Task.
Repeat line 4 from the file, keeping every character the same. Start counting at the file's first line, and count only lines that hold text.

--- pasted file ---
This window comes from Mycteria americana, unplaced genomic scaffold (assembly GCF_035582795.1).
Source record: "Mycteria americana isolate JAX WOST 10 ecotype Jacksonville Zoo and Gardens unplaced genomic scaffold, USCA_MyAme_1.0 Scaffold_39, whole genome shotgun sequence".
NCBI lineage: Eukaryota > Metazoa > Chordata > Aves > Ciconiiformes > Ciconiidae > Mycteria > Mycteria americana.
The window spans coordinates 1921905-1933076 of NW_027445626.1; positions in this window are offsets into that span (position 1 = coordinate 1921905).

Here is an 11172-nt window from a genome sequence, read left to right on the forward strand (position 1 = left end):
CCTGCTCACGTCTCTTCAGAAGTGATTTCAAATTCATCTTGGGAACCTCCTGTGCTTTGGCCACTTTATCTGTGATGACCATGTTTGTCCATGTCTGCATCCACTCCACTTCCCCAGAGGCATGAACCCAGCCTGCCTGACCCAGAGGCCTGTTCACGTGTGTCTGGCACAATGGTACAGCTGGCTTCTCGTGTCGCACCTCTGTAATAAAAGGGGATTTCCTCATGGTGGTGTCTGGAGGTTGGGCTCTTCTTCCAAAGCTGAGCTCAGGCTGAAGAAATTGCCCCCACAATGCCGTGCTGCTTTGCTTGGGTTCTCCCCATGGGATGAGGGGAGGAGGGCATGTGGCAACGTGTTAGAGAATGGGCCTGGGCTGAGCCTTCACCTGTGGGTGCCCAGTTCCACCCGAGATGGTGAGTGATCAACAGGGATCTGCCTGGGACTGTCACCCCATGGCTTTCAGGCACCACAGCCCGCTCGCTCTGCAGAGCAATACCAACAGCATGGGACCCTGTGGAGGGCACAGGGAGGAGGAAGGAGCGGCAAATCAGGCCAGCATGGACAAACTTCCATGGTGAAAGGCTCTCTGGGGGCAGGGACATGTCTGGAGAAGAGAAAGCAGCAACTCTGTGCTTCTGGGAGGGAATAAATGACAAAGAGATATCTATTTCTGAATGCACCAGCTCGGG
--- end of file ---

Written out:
The window spans coordinates 1921905-1933076 of NW_027445626.1; positions in this window are offsets into that span (position 1 = coordinate 1921905).